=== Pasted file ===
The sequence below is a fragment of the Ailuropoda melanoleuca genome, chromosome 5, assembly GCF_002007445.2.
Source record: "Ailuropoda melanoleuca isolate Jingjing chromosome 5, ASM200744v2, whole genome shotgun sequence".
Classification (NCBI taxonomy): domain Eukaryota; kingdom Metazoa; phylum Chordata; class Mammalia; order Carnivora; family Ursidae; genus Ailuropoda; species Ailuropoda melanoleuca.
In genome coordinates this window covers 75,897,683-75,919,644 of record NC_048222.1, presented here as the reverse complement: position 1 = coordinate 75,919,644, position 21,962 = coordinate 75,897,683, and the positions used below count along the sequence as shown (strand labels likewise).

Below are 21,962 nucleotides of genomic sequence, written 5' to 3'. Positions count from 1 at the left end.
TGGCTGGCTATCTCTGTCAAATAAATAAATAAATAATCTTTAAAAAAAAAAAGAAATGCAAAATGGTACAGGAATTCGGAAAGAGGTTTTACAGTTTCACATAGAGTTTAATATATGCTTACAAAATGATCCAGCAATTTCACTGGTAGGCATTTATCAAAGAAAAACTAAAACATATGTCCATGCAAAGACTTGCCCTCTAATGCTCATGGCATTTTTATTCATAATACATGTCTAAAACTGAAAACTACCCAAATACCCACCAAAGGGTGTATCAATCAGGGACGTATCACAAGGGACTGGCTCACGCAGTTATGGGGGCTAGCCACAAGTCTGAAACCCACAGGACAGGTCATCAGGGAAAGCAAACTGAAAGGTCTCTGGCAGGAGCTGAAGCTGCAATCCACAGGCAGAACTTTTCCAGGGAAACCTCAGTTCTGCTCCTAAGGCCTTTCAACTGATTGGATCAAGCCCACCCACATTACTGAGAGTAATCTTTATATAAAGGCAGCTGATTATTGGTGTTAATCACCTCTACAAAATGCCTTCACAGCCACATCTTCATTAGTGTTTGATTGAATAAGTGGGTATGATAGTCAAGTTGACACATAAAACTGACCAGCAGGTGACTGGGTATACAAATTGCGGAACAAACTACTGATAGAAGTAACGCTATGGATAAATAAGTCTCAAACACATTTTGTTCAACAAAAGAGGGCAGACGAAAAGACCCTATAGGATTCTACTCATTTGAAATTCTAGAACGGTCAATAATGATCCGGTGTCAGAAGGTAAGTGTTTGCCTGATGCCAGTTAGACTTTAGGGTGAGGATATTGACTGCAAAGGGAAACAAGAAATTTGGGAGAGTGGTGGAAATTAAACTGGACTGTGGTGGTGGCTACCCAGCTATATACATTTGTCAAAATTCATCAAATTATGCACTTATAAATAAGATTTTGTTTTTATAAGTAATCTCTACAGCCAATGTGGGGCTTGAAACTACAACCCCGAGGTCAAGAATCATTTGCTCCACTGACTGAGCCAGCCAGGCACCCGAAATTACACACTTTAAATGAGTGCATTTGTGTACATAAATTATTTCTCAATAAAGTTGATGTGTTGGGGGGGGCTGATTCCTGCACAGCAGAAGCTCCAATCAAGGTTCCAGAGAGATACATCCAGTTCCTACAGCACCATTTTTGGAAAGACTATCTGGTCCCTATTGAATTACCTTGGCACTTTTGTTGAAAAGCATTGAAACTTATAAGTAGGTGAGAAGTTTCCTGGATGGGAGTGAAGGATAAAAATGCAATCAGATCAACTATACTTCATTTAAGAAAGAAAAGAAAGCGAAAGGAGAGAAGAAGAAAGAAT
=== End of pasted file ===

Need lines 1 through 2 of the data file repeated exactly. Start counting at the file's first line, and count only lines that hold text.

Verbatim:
The sequence below is a fragment of the Ailuropoda melanoleuca genome, chromosome 5, assembly GCF_002007445.2.
Source record: "Ailuropoda melanoleuca isolate Jingjing chromosome 5, ASM200744v2, whole genome shotgun sequence".